????THE Nobel Prize-winning author Gabriel Garcia Marquez popularized magical realism in Latin American literature by writing fantastical novels that drew on the folk tales and ghost stories he had heard as a child on Colombia’s poor, sun-baked Caribbean coast.
????Garcia Marquez, who died in his Mexico City home at age 87 Thursday after being hospitalized for infections, was best known for his 1967 masterpiece, “One Hundred Years of Solitude,” which recounted the travails of the abundant and obsessive Buendia clan.
????Translated into dozens of languages and selling 30 million copies, the book is considered literature’s exemplar of magical realism, generating countless imitations and inspiring a generation of writers in Latin America and beyond.
????Though Garcia Marquez didn’t invent the technique, he became the leading exponent of the style, which balances dreamlike, fantastical vignettes with sharply focused realism, all of it solemnly delivered through an eccentric cast of whimsical characters.
????Readers of his books have delighted in stories populated with tin-pot dictators, cows that invade a palace, women that levitate, self-obsessed characters that don’t age and brokenhearted suitors.
????The news triggered an outpouring of grief from Colombians, who venerate Garcia Marquez and see his literature as reflecting the soul of their country.
????“All of Colombia is in mourning,” President Juan Manuel Santos said in a nationally televised speech Thursday night.
????In a career spanning more than 60 years, Garcia Marquez wrote some of the Spanish language’s most revered books. They included “Autumn of the Patriarch,” about a Caribbean tyrant; “Chronicle of a Death Foretold,” which painstakingly narrates a small-town murder; “Love in the Time of Cholera,” about two lovers who wait half a century to reunite, and “The General in his Labyrinth,” detailing independence hero Simon Bolivar’s inglorious last days.
????Garcia Marquez was an accomplished journalist, whose lyrical, deeply reported stories first caught the eye of readers in Colombia’s capital, Bogota, in the early 1950s.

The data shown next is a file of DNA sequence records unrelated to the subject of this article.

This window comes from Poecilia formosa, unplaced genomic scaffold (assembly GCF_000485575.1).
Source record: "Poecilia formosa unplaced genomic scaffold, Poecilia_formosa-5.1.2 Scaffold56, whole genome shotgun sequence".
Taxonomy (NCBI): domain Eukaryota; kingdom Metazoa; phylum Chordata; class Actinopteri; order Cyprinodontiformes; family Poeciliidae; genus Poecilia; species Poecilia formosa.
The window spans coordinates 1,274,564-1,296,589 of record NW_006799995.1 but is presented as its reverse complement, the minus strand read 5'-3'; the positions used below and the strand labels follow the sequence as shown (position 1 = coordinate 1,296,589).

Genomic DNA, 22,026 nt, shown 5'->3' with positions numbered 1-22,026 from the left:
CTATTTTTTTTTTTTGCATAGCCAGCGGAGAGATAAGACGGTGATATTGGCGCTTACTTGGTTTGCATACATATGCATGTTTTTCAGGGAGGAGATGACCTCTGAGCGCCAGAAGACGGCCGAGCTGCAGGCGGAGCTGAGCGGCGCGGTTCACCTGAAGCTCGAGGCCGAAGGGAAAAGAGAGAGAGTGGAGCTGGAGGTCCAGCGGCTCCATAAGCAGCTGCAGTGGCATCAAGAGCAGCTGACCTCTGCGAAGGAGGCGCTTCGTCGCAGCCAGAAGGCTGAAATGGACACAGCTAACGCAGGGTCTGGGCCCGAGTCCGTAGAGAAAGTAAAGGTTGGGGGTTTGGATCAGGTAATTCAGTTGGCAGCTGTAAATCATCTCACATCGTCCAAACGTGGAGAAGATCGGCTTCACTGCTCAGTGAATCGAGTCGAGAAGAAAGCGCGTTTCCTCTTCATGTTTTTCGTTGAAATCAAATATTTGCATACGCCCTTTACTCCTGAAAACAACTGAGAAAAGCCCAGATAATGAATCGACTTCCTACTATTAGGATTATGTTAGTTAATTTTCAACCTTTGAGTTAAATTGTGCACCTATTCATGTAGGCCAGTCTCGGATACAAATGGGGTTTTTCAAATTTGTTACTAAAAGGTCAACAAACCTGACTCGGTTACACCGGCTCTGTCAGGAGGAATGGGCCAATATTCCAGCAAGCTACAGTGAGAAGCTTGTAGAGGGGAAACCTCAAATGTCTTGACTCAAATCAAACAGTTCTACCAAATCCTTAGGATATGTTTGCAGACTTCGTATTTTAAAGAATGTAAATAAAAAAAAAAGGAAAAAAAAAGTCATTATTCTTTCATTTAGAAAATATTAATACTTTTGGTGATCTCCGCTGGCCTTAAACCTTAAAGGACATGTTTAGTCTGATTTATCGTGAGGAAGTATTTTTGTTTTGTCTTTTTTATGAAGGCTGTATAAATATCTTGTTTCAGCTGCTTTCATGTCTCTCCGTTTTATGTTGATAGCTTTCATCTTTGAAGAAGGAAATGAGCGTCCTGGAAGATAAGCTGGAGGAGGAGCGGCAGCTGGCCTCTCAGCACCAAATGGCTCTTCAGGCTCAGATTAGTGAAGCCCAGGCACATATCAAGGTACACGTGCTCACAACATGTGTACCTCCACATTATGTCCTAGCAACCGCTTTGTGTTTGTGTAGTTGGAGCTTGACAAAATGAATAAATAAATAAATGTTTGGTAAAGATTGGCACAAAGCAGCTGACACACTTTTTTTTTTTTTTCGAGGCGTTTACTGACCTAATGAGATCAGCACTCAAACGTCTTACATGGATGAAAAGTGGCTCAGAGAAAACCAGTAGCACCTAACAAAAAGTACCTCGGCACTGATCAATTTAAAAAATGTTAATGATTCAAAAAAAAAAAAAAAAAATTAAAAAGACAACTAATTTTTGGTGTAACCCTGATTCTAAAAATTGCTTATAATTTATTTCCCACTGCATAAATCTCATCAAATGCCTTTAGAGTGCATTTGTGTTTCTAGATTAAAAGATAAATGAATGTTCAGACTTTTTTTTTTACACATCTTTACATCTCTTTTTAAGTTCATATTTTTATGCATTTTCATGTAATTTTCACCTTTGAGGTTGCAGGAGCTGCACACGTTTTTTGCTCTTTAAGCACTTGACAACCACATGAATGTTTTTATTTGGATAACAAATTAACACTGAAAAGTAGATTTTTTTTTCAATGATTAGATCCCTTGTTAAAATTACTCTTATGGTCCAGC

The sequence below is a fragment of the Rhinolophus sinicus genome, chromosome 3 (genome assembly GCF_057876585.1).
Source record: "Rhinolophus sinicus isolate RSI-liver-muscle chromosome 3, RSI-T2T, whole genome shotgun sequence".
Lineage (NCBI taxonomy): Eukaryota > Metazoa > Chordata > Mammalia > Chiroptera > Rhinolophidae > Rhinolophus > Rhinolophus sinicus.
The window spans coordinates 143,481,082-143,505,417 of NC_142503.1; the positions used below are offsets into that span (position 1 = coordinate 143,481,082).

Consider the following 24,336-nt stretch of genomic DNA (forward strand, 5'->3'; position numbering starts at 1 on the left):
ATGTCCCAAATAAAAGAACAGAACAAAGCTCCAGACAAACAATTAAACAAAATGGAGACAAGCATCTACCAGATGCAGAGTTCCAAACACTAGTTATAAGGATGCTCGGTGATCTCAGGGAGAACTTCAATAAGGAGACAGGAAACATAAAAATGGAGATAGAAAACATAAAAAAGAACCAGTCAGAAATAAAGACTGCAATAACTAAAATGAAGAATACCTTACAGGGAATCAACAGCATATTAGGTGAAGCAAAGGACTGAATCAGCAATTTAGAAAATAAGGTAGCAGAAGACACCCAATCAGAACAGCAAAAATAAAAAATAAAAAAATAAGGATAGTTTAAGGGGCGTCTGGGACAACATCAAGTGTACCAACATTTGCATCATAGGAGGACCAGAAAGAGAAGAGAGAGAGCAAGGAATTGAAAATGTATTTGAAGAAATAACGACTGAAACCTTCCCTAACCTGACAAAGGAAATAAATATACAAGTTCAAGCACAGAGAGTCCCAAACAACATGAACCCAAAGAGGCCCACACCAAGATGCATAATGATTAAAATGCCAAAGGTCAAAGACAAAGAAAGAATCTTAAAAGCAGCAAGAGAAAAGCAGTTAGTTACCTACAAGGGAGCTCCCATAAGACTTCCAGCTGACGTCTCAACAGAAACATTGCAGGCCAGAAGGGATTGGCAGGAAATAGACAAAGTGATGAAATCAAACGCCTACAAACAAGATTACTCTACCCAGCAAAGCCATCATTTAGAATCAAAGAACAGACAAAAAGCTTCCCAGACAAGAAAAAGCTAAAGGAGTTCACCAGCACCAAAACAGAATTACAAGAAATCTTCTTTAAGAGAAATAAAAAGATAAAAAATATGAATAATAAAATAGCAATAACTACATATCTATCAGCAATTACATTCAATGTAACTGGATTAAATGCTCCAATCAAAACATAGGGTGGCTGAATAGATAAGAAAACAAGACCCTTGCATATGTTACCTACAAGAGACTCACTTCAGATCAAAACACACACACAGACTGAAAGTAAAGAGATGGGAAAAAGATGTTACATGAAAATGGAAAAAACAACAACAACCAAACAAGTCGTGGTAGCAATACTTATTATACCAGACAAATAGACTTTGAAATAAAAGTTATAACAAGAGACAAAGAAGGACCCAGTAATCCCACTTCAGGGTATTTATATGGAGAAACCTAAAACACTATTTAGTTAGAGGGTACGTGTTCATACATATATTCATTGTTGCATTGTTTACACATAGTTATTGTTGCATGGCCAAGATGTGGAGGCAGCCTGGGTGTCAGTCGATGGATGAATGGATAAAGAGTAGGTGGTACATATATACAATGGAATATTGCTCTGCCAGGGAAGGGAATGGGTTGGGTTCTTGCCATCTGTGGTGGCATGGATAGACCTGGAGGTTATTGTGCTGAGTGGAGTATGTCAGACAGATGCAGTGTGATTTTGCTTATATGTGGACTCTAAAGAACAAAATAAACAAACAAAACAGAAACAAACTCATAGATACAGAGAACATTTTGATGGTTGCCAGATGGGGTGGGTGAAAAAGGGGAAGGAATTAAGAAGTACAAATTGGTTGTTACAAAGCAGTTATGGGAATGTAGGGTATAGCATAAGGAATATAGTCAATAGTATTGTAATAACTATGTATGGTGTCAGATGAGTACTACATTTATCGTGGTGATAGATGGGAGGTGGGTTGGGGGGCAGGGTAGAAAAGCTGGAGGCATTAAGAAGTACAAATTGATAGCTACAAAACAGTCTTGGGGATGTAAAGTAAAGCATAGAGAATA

????He later became renowned not only for his profiles of presidents and despots but for the real-life close ties he cultivated with leaders ranging from Fidel Castro to Bill Clinton to Francois Mitterrand.
????Proudly leftist and anti-imperialist, he used his fame to try to lobby for Latin American unity and an end to U.S. meddling in the region.
????Garcia Marquez’s friendship with Castro, though, caused him trouble. Other Latin American writers, among them the Cuban exile Guillermo Cabrera Infante, criticized him for cultivating warm ties with a dictator.
????Garcia Marquez said he was able to use his direct line to Castro to win the release of jailed dissidents.
????“I know how far I can go with Fidel,” the author told the New Yorker. “Sometimes he says no. Sometimes later he comes and tells me I was right.”
????Peruvian author Mario Vargas Llosa famously ended his once-close friendship with Garcia Marquez when he punched him in a Mexico City theater in 1976 after accusing him of betrayal, wrote Gerald Martin in biography, “Gabriel Garcia Marquez: A Life.”
????Garcia Marquez also had strained relations with the United States, with his close ties to Cuba and sharp criticism of American policies leading the State Department to deny him a visa for years.
????Garcia Marquez had humble beginnings, born in the sleepy town of Aracataca on March 6, 1927, and raised for much of his early years by his maternal grandparents — Tranquilian Iguaran Cotes and Col. Nicolas Marquez — and two aunts.
????The superstitions and otherworldly tales he heard in their small, wood-plank home would fire his imagination, especially those from the colonel. A veteran of the War of a Thousand Days — a Colombian civil conflict — Col. Marquez told his precocious grandson about the country’s harrowing history, like the mass killing of United Fruit Co. banana workers.
????“The great old man didn’t tell me about Little Red Riding Hood,” Garcia Marquez said years later. “He told me terrible stories about war, about the massacre of the banana workers that took place the year I was born.”
????The colonel’s stories of massacres, feuds and duels, the solitude of Aracataca and even his introduction to ice all found their way into Garcia Marquez’s books. The colonel himself is a recognizable figure in the author’s fiction, notably as Colonel Aureliano Buendia in “One Hundred Years of Solitude.”
????The novel’s historic sweep and timeless writing helped Garcia Marquez win the Nobel Prize in Literature in 1982. Though Garcia Marquez has said “Autumn of the Patriarch” was his best book and readers gravitated to “Love in the Time of Cholera,” it was “One Hundred Years of Solitude” that first cemented his fame.